Castles in the Sky is tense and heart-warming, unhindered by the difficulties inherent in creating historical drama. The fact we know the outcome in advance does not take anything away from what is a fascinating and well-told story.
Starting in 1935 as the ruling class in Whitehall panic about Hitler’s rise to power and his rapid arms production, the pace is set in the opening scene and manages to easily sustain itself throughout the full 90 minutes. Whilst the Air Ministry want to secretly create a ‘death ray’ (a comic notion if they weren’t serious), meteorologist Robert Watson-Watt (Eddie Izzard) suggests a defensive technology instead; a device using radio waves to locate enemy aircraft and give advance warning of when they are on the attack. In the absence of any realistic way of making the ‘death ray’ happen – one scientist essentially pitches re-inventing the kettle to boil pilots in their cockpits – Watson-Watt is eventually given the go ahead to create his vision.
In the lead role, Izzard is instantly likeable and an example of great casting. He plays Watson-Watt with exactly the right balance of intelligent focus and distraction. In each scene there is the distinct impression that he is internally working through his project, always thinking. The impact on Watson-Watt’s marriage caused by his determination to get radar working is gloriously underplayed. While we perhaps don’t see enough of Laura Fraser’s (Breaking Bad) Margaret, it is a refreshing change to maintain focus on the task at hand without descending into melodrama regarding her abandonment and the eventual dissolution of their marriage. It feels instead like realistic collateral damage for the sake of the larger mission.
Writer Ian Kershaw underscores the urgency of the project wonderfully and does not allow his characters to deviate for long. This, coupled with the effective use of archive footage, helps to underpin the metronomic drive of the story and the inevitable march to war. That is not to say Castles in the Sky does not deliver emotionally, just that it is pragmatic. If Karl Davies’ sincere portrayal of Skip Wilkins helps to bond the team and humanises the scientific endeavour, then the interference of Establishment figures like Lindemann (David Hayman) and an albeit more supportive Albert Percivale Rowe (Julian Rhind-Tutt) present a very real threat to their work, one we genuinely believe may cause the project to fail.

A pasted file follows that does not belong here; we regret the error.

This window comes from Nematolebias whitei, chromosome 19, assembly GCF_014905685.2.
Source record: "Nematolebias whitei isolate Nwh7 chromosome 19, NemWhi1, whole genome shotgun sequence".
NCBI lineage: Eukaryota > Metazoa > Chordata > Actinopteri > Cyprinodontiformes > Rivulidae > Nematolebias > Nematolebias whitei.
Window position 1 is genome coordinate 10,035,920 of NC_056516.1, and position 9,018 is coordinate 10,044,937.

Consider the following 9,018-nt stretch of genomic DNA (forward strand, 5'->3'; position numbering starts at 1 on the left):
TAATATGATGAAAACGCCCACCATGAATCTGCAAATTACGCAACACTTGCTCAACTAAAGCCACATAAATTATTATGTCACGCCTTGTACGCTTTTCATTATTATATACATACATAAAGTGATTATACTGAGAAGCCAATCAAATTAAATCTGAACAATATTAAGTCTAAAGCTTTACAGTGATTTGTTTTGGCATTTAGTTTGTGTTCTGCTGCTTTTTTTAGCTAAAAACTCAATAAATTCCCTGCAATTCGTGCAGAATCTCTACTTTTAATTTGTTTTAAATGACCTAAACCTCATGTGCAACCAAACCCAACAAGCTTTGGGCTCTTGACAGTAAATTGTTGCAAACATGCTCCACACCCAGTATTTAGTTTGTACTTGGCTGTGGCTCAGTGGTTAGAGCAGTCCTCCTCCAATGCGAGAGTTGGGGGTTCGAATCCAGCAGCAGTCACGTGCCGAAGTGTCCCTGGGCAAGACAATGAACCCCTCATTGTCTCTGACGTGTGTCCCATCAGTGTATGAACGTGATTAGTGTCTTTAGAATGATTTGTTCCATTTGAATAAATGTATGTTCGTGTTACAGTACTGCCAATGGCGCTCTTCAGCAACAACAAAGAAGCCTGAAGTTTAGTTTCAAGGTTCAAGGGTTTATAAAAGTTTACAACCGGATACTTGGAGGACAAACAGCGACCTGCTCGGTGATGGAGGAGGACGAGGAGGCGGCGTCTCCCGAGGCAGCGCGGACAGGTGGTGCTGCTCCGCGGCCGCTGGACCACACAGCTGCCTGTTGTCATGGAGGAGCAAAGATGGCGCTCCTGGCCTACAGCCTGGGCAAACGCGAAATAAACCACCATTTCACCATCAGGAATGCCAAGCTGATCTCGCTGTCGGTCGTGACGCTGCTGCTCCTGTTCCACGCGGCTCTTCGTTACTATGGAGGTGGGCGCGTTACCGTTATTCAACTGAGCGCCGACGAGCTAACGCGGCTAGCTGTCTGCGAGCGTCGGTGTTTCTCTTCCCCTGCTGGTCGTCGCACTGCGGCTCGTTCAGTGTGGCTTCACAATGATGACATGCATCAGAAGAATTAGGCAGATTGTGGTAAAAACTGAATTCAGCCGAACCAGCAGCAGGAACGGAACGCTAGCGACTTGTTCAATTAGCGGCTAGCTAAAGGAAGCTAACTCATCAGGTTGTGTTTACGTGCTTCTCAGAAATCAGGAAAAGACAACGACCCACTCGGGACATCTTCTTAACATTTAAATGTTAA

This particular aspect of the film is the one that holds special resonance: the Establishment versus the extraordinary ‘ordinary’ people. Initially, Rowe wants Watson-Watt’s team to consist of Oxford graduates by virtue of their breeding rather any discernible talent. The point is astutely made that the entrenched Oxford and Whitehall elite would never have come up with the ingenious solution to the Luftwaffe provided by the team of ‘freethinkers’ from less affluent backgrounds.
The idea of Watson-Watt as an outsider persists even to the eve of the Battle of Britain when he is coldly turned away from the control room, never given the opportunity to witness his creation at its finest hour. In Castles in the Sky, he is offered a fond and grateful telling of his legacy. It is a story that is told with passion and care, certainly deserving of a large audience to increase awareness of the obvious debt we owe.
Contributed by Jane Harrison